Virtual Advisors: The Robo Threat is Real

Dec 6, 2016

The robo revolution is maturing and ongoing. (I will use the affectionate name “robo” throughout this post, as that is how most people in our industry refer to robo-advisors.) It is surprising to me how the phrase still has legs when robos have morphed and splintered in so many different directions. In time, I think the term will vanish.

Historically, my point of view has been that robos are good for advisors. But in this post, for the first time, I’ll identify a robo threat for typical financial advisors.

Key robo types

robo

One of the things that can get advisor vendor companies all twisted up is telling the story from the vendor’s point of view. It is easy, and we are all to blame, because you spend all day trying to tell your story to advisors. However, for an advisor, it is much better for the vendor to put themselves in the shoes of the advisor. This is especially true for robos. There are so many robo articles out there, talking about different types of robos and the sliver of your business that they may help you with. In a recent white paper, we flipped it around and identified the different types of advisor as:

  • High-touch/Low-technology advisor: An advisor who does not rely on technology at all, but whose main value proposition is founded on the in-person meeting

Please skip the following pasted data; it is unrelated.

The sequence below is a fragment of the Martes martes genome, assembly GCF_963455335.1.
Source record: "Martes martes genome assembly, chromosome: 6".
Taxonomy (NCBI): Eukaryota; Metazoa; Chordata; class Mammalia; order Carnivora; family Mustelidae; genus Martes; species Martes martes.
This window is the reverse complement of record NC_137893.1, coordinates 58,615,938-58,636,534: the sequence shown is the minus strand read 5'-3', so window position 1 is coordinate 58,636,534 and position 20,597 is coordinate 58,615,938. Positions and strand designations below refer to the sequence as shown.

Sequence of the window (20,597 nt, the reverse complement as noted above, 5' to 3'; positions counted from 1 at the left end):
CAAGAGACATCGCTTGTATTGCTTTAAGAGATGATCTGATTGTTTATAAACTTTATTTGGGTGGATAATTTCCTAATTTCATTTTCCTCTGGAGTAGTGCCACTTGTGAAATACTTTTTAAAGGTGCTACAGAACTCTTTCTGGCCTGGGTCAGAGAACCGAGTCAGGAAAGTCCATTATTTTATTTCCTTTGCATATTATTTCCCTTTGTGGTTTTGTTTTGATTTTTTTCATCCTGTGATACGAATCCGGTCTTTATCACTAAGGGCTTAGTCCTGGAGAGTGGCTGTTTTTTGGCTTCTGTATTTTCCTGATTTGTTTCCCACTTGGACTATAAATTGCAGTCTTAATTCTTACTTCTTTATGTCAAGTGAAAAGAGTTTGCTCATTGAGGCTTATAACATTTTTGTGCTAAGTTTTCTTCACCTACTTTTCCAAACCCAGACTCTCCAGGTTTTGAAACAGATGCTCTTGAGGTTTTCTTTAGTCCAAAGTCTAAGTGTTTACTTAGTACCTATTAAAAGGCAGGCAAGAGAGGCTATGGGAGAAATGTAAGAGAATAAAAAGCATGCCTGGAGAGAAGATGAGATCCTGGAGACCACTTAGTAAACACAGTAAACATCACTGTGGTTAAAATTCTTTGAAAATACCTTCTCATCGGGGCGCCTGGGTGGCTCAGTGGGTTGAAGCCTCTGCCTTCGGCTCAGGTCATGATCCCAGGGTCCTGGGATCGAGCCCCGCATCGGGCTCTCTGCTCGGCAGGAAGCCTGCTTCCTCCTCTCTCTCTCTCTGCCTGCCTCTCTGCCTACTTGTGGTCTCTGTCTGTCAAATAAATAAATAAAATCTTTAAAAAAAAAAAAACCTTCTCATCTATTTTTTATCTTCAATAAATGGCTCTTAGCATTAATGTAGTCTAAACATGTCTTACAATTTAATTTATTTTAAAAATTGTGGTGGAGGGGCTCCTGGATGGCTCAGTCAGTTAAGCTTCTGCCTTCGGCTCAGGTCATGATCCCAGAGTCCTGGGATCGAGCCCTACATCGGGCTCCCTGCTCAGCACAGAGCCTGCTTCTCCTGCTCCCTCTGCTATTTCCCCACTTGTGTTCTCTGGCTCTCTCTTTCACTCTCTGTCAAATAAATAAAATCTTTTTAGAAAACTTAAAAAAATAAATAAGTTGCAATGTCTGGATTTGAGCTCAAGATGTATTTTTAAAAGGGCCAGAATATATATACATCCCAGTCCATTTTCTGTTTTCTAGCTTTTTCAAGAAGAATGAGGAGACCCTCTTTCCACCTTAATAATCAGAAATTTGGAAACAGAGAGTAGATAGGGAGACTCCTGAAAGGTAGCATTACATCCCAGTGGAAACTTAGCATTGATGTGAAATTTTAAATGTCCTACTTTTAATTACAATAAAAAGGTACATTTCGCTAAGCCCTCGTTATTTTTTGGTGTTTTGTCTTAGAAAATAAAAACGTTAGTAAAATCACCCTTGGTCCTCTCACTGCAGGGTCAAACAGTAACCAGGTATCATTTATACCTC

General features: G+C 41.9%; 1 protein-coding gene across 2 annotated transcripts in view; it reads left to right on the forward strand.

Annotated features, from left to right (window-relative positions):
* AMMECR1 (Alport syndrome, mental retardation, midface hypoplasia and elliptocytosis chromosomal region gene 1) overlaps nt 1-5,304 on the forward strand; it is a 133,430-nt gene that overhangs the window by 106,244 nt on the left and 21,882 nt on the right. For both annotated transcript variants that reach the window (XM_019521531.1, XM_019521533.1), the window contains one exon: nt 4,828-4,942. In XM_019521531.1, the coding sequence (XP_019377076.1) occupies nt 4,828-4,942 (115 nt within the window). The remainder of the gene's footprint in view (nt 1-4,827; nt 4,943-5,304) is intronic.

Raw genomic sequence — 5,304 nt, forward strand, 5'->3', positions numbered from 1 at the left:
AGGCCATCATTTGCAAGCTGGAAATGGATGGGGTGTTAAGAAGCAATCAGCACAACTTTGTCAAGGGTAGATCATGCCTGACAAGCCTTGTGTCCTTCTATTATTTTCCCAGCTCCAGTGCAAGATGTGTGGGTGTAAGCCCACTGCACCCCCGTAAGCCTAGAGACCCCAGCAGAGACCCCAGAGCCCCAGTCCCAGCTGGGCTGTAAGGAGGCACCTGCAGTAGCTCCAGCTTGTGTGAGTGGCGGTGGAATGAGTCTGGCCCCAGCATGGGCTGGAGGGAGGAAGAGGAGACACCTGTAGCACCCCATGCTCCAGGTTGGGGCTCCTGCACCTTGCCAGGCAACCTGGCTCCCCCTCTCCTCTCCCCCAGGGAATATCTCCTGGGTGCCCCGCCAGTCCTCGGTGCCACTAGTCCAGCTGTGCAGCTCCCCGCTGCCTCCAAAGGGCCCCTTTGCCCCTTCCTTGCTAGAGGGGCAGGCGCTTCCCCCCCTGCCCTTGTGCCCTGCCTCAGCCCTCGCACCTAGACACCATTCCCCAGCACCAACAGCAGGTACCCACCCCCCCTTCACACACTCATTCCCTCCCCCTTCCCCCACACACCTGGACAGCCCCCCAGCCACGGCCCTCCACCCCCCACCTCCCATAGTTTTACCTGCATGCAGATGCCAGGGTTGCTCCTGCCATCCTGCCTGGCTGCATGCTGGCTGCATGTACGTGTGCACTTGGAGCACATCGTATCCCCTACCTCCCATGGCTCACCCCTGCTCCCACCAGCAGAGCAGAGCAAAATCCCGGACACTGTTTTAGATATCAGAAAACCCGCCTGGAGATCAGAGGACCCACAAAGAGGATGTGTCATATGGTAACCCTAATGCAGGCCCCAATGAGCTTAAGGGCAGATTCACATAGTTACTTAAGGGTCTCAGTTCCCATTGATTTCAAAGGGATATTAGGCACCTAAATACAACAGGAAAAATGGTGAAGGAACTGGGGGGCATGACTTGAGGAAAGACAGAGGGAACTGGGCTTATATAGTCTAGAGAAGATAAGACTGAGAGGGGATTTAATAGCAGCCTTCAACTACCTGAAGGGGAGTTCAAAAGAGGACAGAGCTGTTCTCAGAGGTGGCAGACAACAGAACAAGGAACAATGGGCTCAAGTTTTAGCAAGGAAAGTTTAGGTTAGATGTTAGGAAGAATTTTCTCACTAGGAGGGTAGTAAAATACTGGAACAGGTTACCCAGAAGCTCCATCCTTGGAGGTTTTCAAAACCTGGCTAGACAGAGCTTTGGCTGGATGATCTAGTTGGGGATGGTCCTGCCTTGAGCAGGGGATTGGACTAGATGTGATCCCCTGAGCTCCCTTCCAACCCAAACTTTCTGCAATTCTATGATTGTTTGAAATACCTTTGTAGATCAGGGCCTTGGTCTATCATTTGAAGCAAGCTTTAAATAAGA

• Techno-advisor: An advisor who has in-person meetings with clients, but augments them with sophisticated technology, allowing their clients to interact with them in the way the client prefers
  • Virtual advisor: Advisors who never meet their clients, but there is a human communicating to their clients using technology
  • Robo-advisor: Online asset management, with no human involved

Robos are good for you

As a generalization, robos have been a good solution for investors with a modest portfolio that only require a simple approach to asset management: to manage their money at a modest cost. However, robos have had a greater impact on our industry than that, in two main ways:

1. A number of robos have pivoted and now provide platforms for advisors to service their clients.

These are called “institutional” robos, as opposed to “retail” robos, which are focused solely on investors. Institutional robos can be a good platform for an advisor, but typically, they only provide an effective solution for part of an advisor’s book of business. However, there are problems when an advisor wants to do advanced planning, advanced asset management or (in any way) integrate the institutional robo into their broader firm services. This leads to multiple ways of servicing segments of clients, with different software to support it, and few ways to move a client from one model to another.

2. Advisors have seen what the robos do well and have blatantly plagiarized, now use robo techniques.

Imitation is the sincerest form of flattery. These include:

  • Using a risk questionnaire as a method of client acquisition, rather than back-office paperwork
  • Having an intuitive and simple investor portal, or Personal Financial Managers (PFMs), as our industry likes to call them. They have aggregation built into them, allowing investors to see all of their net-worth
  • Improving the way that accounts are initially opened, so that an investor has immediate gratification of seeing an account opened and funded.